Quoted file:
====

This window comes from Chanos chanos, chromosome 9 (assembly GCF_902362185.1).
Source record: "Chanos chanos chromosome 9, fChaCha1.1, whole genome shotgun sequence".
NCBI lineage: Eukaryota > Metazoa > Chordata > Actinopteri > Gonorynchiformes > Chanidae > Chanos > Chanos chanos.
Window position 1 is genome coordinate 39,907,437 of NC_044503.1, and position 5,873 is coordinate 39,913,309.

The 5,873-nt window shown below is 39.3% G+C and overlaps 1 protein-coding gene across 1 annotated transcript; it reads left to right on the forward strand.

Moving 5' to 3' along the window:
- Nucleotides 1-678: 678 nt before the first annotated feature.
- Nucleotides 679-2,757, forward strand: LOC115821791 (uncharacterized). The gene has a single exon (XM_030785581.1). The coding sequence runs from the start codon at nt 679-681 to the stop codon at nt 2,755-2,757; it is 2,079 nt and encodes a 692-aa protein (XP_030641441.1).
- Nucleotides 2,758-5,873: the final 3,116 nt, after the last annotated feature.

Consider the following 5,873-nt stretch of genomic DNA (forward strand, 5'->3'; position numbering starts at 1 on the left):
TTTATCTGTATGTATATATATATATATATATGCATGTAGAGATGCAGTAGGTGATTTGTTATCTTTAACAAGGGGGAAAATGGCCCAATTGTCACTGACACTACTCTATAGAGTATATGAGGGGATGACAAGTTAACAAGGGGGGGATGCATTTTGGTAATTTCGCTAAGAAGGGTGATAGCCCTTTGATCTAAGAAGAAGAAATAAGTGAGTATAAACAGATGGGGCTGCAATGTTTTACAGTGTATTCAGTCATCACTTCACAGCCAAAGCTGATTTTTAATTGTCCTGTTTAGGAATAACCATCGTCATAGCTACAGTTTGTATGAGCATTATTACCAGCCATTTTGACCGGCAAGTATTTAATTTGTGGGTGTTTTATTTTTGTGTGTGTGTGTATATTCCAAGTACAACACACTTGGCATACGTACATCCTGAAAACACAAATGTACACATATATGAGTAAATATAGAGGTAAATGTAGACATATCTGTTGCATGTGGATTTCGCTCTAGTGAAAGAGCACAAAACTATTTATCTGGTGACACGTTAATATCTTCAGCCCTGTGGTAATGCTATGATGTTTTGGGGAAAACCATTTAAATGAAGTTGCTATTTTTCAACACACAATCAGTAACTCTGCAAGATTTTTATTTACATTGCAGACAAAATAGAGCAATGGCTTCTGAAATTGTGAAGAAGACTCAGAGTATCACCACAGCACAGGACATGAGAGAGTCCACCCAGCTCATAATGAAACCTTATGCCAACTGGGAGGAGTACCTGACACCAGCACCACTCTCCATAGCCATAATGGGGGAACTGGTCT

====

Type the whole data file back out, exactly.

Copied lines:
This window comes from Chanos chanos, chromosome 9 (assembly GCF_902362185.1).
Source record: "Chanos chanos chromosome 9, fChaCha1.1, whole genome shotgun sequence".
NCBI lineage: Eukaryota > Metazoa > Chordata > Actinopteri > Gonorynchiformes > Chanidae > Chanos > Chanos chanos.
Window position 1 is genome coordinate 39,907,437 of NC_044503.1, and position 5,873 is coordinate 39,913,309.

The 5,873-nt window shown below is 39.3% G+C and overlaps 1 protein-coding gene across 1 annotated transcript; it reads left to right on the forward strand.

Moving 5' to 3' along the window:
- Nucleotides 1-678: 678 nt before the first annotated feature.
- Nucleotides 679-2,757, forward strand: LOC115821791 (uncharacterized). The gene has a single exon (XM_030785581.1). The coding sequence runs from the start codon at nt 679-681 to the stop codon at nt 2,755-2,757; it is 2,079 nt and encodes a 692-aa protein (XP_030641441.1).
- Nucleotides 2,758-5,873: the final 3,116 nt, after the last annotated feature.

Consider the following 5,873-nt stretch of genomic DNA (forward strand, 5'->3'; position numbering starts at 1 on the left):
TTTATCTGTATGTATATATATATATATATATGCATGTAGAGATGCAGTAGGTGATTTGTTATCTTTAACAAGGGGGAAAATGGCCCAATTGTCACTGACACTACTCTATAGAGTATATGAGGGGATGACAAGTTAACAAGGGGGGGATGCATTTTGGTAATTTCGCTAAGAAGGGTGATAGCCCTTTGATCTAAGAAGAAGAAATAAGTGAGTATAAACAGATGGGGCTGCAATGTTTTACAGTGTATTCAGTCATCACTTCACAGCCAAAGCTGATTTTTAATTGTCCTGTTTAGGAATAACCATCGTCATAGCTACAGTTTGTATGAGCATTATTACCAGCCATTTTGACCGGCAAGTATTTAATTTGTGGGTGTTTTATTTTTGTGTGTGTGTGTATATTCCAAGTACAACACACTTGGCATACGTACATCCTGAAAACACAAATGTACACATATATGAGTAAATATAGAGGTAAATGTAGACATATCTGTTGCATGTGGATTTCGCTCTAGTGAAAGAGCACAAAACTATTTATCTGGTGACACGTTAATATCTTCAGCCCTGTGGTAATGCTATGATGTTTTGGGGAAAACCATTTAAATGAAGTTGCTATTTTTCAACACACAATCAGTAACTCTGCAAGATTTTTATTTACATTGCAGACAAAATAGAGCAATGGCTTCTGAAATTGTGAAGAAGACTCAGAGTATCACCACAGCACAGGACATGAGAGAGTCCACCCAGCTCATAATGAAACCTTATGCCAACTGGGAGGAGTACCTGACACCAGCACCACTCTCCATAGCCATAATGGGGGAACTGGTCT